Traditionally, smart cards were read using a smart card reader or similar device. If I take the example of a credit card, the credit card has a number of contact points on the card. Inside the card reader are a number of contact pins which connect directly to these contact points when the card is inserted into the card reader.
You don’t see as many card readers used as much nowadays. Devices like mobile devices still use a smart card reader to read the sim card inside the device. It makes sense to use them as the device will often store security codes, data and thus needs to access it all the time.
Nowadays you see a lot of contactless card readers instead of the traditional card readers. These devices work by using Near Field Communication (or NFC) to communicate with the smart card. Essentially, if the card is within close proximity to the reader, the electromagnetic signal generated by the reader powers the smart card and is also used to transfer data to and from the smart card. These are a lot easier to use then the smart card readers, so you can see why they have become popular.

Biometric Devices
The next security devices that I will look at are Biometric devices. Biometric devices detect unique aspects of the human body. For example, biometric devices exist that detect faces. This is becoming common place with mobile devices. The device will scan the face, and if it matches what it has saved, it will unlock the device.
The older devices did this by simply taking a photo and comparing it to what it had saved previously. The problem with this approach was that you could place a photo of the person in front of the device and the device would be tricked into providing access.
Nowadays, face recognition has improved to the point where it can look at the face in front of the device in 3D. This means the device cannot be defeated by simply putting a photo (of the person) in front of the device. Sometimes the device will not recognize the person even when the correct person is in front. This could come down to things like too little or too much light. If the person is wearing glasses, this can affect the device. On some devices there may be an option to improve face recognition, but this may reduce the security of the device.
The next device that I will look at is a Fingerprint Scanner. This device works by taking a scan of your fingerprint and matching it against what it has recorded in order to grant access. This can be affected by cuts on your finger or dirt on your hands or on the sensors. Fingerprints are developed while in the womb and thus even in the case of twins are different. It is very unlikely that two people will have the same set of fingerprints. Fingerprint scanners can have problems, if the person does a lot of manual labor. Long term manual labor can wear down the fingerprints making them harder for the fingerprint scanner to read them. Fingerprint scanners have improved a lot and are commonly used on mobile devices.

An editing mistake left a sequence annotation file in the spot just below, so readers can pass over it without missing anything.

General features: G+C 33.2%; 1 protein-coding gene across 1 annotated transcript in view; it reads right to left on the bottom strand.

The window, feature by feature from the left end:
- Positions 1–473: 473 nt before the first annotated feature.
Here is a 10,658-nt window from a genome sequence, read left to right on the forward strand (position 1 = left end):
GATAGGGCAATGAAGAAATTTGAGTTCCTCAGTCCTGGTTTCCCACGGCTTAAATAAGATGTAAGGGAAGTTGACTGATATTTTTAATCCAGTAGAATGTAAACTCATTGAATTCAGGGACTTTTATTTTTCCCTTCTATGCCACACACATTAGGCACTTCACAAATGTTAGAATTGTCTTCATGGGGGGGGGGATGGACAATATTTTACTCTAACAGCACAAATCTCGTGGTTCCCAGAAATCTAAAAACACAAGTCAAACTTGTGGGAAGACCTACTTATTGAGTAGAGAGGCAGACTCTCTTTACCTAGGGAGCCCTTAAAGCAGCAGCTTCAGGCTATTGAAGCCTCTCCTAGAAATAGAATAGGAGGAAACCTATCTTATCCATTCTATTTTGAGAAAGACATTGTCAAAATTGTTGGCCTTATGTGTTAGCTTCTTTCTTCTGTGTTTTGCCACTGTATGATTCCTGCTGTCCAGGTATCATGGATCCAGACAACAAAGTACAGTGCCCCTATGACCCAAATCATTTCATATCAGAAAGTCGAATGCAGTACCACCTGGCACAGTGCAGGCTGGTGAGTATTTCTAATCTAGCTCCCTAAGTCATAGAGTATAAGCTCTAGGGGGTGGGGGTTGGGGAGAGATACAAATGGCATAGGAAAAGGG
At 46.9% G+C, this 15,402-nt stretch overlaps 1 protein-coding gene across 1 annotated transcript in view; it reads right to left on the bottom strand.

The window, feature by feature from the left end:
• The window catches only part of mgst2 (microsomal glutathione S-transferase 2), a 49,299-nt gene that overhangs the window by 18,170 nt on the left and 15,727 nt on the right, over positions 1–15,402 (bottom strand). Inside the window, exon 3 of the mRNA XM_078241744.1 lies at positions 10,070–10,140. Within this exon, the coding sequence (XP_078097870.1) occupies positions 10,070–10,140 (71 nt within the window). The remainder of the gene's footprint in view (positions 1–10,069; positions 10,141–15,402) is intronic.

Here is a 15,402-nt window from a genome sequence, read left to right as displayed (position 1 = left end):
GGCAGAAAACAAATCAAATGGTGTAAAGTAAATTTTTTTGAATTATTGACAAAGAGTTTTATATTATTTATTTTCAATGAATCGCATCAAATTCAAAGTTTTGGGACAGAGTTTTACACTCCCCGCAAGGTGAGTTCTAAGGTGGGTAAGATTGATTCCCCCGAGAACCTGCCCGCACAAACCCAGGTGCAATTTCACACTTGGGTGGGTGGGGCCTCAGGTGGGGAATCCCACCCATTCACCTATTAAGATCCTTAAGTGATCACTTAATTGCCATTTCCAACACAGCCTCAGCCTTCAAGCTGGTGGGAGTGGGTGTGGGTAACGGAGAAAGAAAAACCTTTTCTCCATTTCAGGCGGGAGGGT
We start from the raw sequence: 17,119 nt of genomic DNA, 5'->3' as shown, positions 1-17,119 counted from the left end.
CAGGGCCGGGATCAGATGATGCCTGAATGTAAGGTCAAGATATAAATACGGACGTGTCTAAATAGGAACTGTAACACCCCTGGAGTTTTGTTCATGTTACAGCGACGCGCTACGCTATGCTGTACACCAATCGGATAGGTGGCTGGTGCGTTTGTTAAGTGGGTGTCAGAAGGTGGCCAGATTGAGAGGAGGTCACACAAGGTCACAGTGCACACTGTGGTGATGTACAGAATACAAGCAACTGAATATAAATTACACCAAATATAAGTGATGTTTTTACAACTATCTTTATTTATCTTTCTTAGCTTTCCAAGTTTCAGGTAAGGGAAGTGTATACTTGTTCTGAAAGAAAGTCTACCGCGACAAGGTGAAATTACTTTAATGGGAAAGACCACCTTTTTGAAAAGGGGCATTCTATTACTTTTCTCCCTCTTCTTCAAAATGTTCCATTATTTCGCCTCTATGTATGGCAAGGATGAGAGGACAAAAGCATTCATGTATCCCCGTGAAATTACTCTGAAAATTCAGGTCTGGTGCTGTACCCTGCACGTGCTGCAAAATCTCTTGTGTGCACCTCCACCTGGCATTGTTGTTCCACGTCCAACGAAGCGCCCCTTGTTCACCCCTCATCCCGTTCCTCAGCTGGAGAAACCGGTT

The last biometric device that I will look at is Iris Recognition. This works by looking at the iris of the person. Not to be confused with retina scanners that scan the blood vessels at the back of the eye, iris scanners look at the iris of the eye itself. Basically, the part between the black pupil and the white of the eye. Irises are good for authentication because unlike fingers, they are protected by a highly transparent and sensitive membrane. This helps prevent them from getting damaged. Like fingers, since they develop in the womb, even in the case of twins, it is very unlikely that they will be the same.
Biometric devices are getting better but can sometimes not authenticate correctly even when the right person is using them. Depending on the type of sensor, too little or too much light can affect them, injuries like cuts, or wearing glasses can also affect them. Generally, if you are installing these devices, you would install them, so they are in a well-lit area, but not in direct sunlight.

Signature Pads
The last device that I will look at is a Signature Pad. A signature pad uses recognition to detect if the signature is the same as the one it has recorded previously for that person. You don’t tend to see these used that much.
The problem with this approach is that the signature pads are often difficult to write on when compared to a piece of paper. As time goes on, a person’s signature can change. A signature can also potentially be forged by another person. Generally, signature pads are not used so much for authentication, but more for recording a signature. For example, when you receive a package your signature may be recorded on such a device. A signature pad may also be used to record your signature on an electronic document. The point being most uses for a signature pad nowadays are not for authentication. Authentication is generally done using other methods, as they are more reliable than a signature.
That concludes this video on Security Input Devices. I hope this video helped you understand how these devices work, and may assist you developing them in your organization. Until the next video, I would like to thank you for watching.

References
“The Official CompTIA A+ Core Study Guide (Exam 220-1001)” Chapter 3 Position 13340-14046
“CompTIA A+ Certification exam guide. Tenth edition” Pages 406 – 409
“Multi-factor authentication” https://en.wikipedia.org/wiki/Multi-factor_authentication
“Picture: Door” https://unsplash.com/photos/x8ondX_bTpg
“Picture: Owl” https://unsplash.com/photos/c1fFv08N7qE
“Picture: Hand in the wilderness” https://unsplash.com/photos/uCOd7GEjJvk
“Picture: Key” https://unsplash.com/photos/CiMITAJtb6I
“Picture: Cat” https://unsplash.com/photos/13ky5Ycf0ts
“Smart card” https://en.wikipedia.org/wiki/Smart_card
“Proximity card” https://en.wikipedia.org/wiki/Proximity_card
“File:Fingerprint scanner in Tel Aviv.jpg” https://commons.wikimedia.org/wiki/File:Fingerprint_scanner_in_Tel_Aviv.jpg
“Picture: Close up picture of a cat” https://www.pexels.com/photo/close-up-photo-of-cat-2031419/

Credits
Trainer: Austin Mason http://ITFreeTraining.com
Voice Talent: HP Lewis http://hplewis.com
Quality Assurance: Brett Batson http://www.pbb-proofreading.uk